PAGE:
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Not just for Women: Recategorizing Menopause

When we were told about the menopause training we were receiving at work, I instantly thought: Is this really necessary? What’s the need for me to learn about the topic when it’s not going to affect me for another 20 years? I’m not going to lie. My 23-year-old self had kept menopause locked up in that seldom entered part of my brain where ‘what-if’ death scenarios and thoughts of atomic structures are stored. Why? Perhaps I suppressed menopause because of its film depictions as the ultimate female downfall, or because I simply didn’t know enough about it.

It’s fair to say that receiving training on the topic has turned my pre-conceived notions into nothing but a fallacy. Tracy Patterson provided a sense of clarity, transforming it from a taboo and life-debilitating female condition, to something much more approachable. She even included some interactive polls to get the entire squad involved. For the majority who knew very little about menopause (myself included), she delivered the facts we needed to become a menopause aware workplace environment.

For example: did you know that symptoms are both physical and psychological? I didn’t. Or, that symptoms can be managed with HRT and natural remedies? I didn’t know that either! Tracy explained that while menopause is often associated with the end of a woman’s life, the average age at which a woman goes through it in the UK is 51. With our shelf-life these days being significantly longer than our ancestors, 1 in 6 women live beyond the age of 100! That’s a long time to be dealing with menopausal symptoms.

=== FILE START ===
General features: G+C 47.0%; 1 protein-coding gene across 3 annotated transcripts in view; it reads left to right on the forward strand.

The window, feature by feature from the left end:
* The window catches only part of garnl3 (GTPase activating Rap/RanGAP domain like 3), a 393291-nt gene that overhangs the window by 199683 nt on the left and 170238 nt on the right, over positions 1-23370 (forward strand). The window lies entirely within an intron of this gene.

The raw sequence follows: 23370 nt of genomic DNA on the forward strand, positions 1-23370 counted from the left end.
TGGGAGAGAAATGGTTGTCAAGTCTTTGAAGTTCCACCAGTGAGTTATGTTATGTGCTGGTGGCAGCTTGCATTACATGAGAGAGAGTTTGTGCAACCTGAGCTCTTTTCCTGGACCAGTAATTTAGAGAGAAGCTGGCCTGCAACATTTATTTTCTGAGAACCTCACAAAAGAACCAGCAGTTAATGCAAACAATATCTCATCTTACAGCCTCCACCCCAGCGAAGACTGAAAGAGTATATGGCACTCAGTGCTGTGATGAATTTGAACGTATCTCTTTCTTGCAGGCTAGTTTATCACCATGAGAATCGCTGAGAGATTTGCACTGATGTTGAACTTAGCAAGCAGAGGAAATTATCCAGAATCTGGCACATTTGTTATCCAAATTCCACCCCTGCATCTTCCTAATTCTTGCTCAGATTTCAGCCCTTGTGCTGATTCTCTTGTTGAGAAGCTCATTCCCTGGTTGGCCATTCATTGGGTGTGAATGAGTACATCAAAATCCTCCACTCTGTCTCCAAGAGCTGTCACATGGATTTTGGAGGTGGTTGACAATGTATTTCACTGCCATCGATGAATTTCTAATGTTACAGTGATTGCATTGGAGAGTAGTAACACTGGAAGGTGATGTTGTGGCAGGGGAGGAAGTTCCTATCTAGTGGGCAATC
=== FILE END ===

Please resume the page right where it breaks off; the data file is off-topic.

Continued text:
The webinar has made me realise that the menopause conversation needs to change.

Why should women journey through later life with an un-shared physical and psychological burden laying upon their shoulders? Simple recommendations within the workplace such as menopause off-days or sporadically later start times may be the difference between an employee staying within an organisation or not! Sounds simple, right? So why aren’t we utilising these initiatives already? Well, there’s simply not enough awareness or regard for the topic.

With 8 out of 10 menopausal women working, it’s imperative that we change the menopause workplace narrative. While I’ve always categorized menopause within my minds ‘end-of-life’ worries folder, the training has made me aware of the fact that menopause can affect us all, at random points in time. Whether we develop menopause ourselves, we want to help our menopausal partner, or even if we want to support a friend at work, it’s bound to cross our path when we least expect it. Having completed the training, I feel equipped with the skills necessary to recognise symptoms, be supportive and perhaps provide advice to those who are suffering in my circle.

Find out more about our partnership with Henpicked and our approach to being a menopause-friendly organisation here.